All of a sudden, after only a few troubleshooting/repair sessions (and very little actual repair), I'm just generally tuning my favorite ham and shortwave broadcast bands with a "for repair or parts" FR-101S!

What issues are up for repair/modification? Aside from the obvious—contact-iffy switches that require careful juggling for positive contact, burned resistor or three in the set's RF attenuators—the set's audio is distorted ahead of the AF gain control in all modes. Central for me is the fact that the FR-101's keyed-pass-transistor-based AGC system design is, for want of a more-technical term, wacky: The high resistances in series with all of its timing capacitors, and the high capacitance across its AGC bus, guarantee that the set's AGC response cannot possibly exhibit the characteristics we've come to accept as standard even with AGC FAST set. I expect to fully redesign/rebuild the set's AGC system (done; used a subsystem from Hayward and DeMaw's Solid State Design for the Radio Amateur; full circuit to be described here as time allows) and AM and SSB detectors to solve this.

Secondarily, I may entirely do away with the set's noise-blanker circuitry—the close equivalent of which, in Kenwood's FR-101 competitor, the R-599, compromised the receiver's wideband blocking dynamic range—as another priority...unless the FR-101's way-cool triple-gang-tuned second-IF tracking filter disallows the blocking from far-off-channel signals that compelled me to bypass noise blanking in the R-599.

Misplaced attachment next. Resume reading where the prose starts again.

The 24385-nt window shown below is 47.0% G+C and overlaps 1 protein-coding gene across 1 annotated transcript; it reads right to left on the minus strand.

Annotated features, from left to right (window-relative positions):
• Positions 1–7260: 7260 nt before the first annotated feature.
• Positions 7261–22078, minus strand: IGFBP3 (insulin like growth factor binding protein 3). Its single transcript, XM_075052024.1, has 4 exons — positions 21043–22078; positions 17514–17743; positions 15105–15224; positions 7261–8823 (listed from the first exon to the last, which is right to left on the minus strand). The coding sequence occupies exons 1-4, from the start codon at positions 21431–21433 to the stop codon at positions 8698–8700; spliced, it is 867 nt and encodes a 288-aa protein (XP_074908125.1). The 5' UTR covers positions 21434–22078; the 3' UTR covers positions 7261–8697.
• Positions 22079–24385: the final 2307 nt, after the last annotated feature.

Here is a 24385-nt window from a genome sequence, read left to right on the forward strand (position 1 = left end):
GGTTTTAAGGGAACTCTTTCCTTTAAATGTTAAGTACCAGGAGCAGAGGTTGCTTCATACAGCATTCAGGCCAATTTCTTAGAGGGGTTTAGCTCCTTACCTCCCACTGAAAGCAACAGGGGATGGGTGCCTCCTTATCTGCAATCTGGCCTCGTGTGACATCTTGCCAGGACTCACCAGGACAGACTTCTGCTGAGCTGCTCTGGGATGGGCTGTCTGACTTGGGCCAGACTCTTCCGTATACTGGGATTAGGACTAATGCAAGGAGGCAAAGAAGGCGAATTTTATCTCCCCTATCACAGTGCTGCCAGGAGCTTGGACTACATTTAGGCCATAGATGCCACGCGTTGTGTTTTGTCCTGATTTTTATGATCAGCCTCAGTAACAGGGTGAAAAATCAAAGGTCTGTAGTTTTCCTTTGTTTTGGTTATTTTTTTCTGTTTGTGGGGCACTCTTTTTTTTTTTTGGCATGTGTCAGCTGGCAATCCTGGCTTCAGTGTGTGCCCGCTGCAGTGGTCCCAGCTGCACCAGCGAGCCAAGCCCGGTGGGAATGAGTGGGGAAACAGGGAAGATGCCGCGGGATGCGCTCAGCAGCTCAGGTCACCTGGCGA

Lowering the FR-101's Receiving Pitch for CW and USB

The FR-101's second intermediate frequency is 3180 kHz. With the receiver tuned to place incoming CW signals at exactly that frequency, the CW receiving pitch in a stock FR-101's is around 700 Hz—much higher than my preferred 400 to 500 Hz. To lower the pitch, the BFO signal provided by crystal X3 in conjunction with transistor Q3, nominally at 3178.5 kHz, must be moved closer to 3180 kHz. Setting TC3, the associated 20-pF trimmer capacitor, to minimum did not increase the BFO frequency enough. Sufficient frequency increase was achieved by installing a 100-pF capacitor in series with the parallel combination of X3 and TC3 as shown in Figure 1.

FR-101 receiver sub-schematic showing 100=pF capacitor in series between Q3 and the parallel combination of crystal X3 and trimmer capacitor TC3.
Figure 1—FR-101 BFO subcircuit showing how to connect 100 pF in series with the paralleled combination of crystal X3 and trimmer capacitor TC3 to lower the receiver's CW receiving pitch. TC3 should be set at minimum capacitance when this is done.

Revised May 12, 02019 CE   Text not otherwise attributed is copyright © 2015–2019 by David Newkirk ( All rights reserved.